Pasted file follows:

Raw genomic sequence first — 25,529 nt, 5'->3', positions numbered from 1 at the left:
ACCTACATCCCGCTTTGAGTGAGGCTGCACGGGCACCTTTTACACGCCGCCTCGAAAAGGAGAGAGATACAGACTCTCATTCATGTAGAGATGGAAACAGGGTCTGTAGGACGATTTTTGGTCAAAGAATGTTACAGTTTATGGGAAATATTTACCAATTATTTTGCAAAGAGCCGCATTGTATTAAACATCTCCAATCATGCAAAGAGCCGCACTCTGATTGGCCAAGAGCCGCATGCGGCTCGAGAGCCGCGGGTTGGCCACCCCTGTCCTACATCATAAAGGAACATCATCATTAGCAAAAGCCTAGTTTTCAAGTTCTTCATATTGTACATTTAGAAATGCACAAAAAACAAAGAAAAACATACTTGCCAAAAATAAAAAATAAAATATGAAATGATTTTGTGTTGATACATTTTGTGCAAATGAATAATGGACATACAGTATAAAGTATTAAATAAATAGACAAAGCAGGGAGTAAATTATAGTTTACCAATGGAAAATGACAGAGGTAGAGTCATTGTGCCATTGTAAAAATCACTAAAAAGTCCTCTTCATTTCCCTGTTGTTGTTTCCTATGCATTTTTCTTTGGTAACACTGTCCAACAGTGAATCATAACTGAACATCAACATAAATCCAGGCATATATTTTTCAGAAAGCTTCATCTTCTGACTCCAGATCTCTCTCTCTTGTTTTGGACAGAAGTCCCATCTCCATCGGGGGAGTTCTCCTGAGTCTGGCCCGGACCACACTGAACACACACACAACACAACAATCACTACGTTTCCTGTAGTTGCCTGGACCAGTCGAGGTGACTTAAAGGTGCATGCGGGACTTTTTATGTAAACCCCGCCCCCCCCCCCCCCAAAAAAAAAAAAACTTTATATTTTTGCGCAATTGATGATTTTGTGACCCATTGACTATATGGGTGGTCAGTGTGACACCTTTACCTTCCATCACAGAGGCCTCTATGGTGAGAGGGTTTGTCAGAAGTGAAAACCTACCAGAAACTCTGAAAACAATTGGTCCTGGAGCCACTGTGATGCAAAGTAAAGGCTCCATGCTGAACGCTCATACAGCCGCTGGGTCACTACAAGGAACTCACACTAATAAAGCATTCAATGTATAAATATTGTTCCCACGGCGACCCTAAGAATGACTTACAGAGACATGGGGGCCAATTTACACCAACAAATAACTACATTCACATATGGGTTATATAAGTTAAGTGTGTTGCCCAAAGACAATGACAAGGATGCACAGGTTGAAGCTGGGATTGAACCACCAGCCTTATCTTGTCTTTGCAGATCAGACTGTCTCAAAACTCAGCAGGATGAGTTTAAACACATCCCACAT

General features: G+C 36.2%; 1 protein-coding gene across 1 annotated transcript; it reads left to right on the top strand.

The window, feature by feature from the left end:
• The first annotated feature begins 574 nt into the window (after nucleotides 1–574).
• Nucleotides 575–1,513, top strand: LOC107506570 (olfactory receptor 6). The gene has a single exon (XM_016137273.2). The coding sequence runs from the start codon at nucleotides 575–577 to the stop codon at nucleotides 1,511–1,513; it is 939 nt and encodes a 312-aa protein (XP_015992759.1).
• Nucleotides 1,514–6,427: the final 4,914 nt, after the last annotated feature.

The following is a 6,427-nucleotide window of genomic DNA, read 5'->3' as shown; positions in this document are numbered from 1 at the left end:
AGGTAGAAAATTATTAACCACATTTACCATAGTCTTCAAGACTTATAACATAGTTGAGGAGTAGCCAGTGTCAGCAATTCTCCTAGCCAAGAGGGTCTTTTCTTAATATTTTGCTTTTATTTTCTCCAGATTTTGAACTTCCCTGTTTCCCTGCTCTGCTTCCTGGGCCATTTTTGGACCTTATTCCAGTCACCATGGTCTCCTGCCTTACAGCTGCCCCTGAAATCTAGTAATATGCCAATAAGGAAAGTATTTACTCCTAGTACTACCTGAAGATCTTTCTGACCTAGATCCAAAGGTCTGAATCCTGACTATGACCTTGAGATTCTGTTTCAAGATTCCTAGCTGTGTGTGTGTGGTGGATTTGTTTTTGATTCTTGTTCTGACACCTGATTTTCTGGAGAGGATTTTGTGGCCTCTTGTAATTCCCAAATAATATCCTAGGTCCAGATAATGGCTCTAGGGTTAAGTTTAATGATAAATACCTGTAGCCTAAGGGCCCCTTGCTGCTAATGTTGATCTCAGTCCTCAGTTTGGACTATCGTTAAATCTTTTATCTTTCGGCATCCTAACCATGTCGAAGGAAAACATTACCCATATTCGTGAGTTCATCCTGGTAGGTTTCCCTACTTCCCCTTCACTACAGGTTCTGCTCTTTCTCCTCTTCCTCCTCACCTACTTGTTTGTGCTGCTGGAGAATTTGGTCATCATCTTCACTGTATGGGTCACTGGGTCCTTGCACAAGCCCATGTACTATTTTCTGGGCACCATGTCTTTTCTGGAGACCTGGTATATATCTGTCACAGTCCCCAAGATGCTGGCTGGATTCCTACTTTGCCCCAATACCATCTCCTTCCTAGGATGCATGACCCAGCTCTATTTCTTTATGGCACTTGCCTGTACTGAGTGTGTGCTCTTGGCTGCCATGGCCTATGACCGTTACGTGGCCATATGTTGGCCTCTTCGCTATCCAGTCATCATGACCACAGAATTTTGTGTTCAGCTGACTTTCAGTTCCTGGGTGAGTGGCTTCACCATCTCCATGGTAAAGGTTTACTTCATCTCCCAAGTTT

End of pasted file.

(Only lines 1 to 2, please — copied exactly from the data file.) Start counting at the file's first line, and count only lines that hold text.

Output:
Raw genomic sequence first — 25,529 nt, 5'->3', positions numbered from 1 at the left:
ACCTACATCCCGCTTTGAGTGAGGCTGCACGGGCACCTTTTACACGCCGCCTCGAAAAGGAGAGAGATACAGACTCTCATTCATGTAGAGATGGAAACAGGGTCTGTAGGACGATTTTTGGTCAAAGAATGTTACAGTTTATGGGAAATATTTACCAATTATTTTGCAAAGAGCCGCATTGTATTAAACATCTCCAATCATGCAAAGAGCCGCACTCTGATTGGCCAAGAGCCGCATGCGGCTCGAGAGCCGCGGGTTGGCCACCCCTGTCCTACATCATAAAGGAACATCATCATTAGCAAAAGCCTAGTTTTCAAGTTCTTCATATTGTACATTTAGAAATGCACAAAAAACAAAGAAAAACATACTTGCCAAAAATAAAAAATAAAATATGAAATGATTTTGTGTTGATACATTTTGTGCAAATGAATAATGGACATACAGTATAAAGTATTAAATAAATAGACAAAGCAGGGAGTAAATTATAGTTTACCAATGGAAAATGACAGAGGTAGAGTCATTGTGCCATTGTAAAAATCACTAAAAAGTCCTCTTCATTTCCCTGTTGTTGTTTCCTATGCATTTTTCTTTGGTAACACTGTCCAACAGTGAATCATAACTGAACATCAACATAAATCCAGGCATATATTTTTCAGAAAGCTTCATCTTCTGACTCCAGATCTCTCTCTCTTGTTTTGGACAGAAGTCCCATCTCCATCGGGGGAGTTCTCCTGAGTCTGGCCCGGACCACACTGAACACACACACAACACAACAATCACTACGTTTCCTGTAGTTGCCTGGACCAGTCGAGGTGACTTAAAGGTGCATGCGGGACTTTTTATGTAAACCCCGCCCCCCCCCCCCCCAAAAAAAAAAAAACTTTATATTTTTGCGCAATTGATGATTTTGTGACCCATTGACTATATGGGTGGTCAGTGTGACACCTTTACCTTCCATCACAGAGGCCTCTATGGTGAGAGGGTTTGTCAGAAGTGAAAACCTACCAGAAACTCTGAAAACAATTGGTCCTGGAGCCACTGTGATGCAAAGTAAAGGCTCCATGCTGAACGCTCATACAGCCGCTGGGTCACTACAAGGAACTCACACTAATAAAGCATTCAATGTATAAATATTGTTCCCACGGCGACCCTAAGAATGACTTACAGAGACATGGGGGCCAATTTACACCAACAAATAACTACATTCACATATGGGTTATATAAGTTAAGTGTGTTGCCCAAAGACAATGACAAGGATGCACAGGTTGAAGCTGGGATTGAACCACCAGCCTTATCTTGTCTTTGCAGATCAGACTGTCTCAAAACTCAGCAGGATGAGTTTAAACACATCCCACAT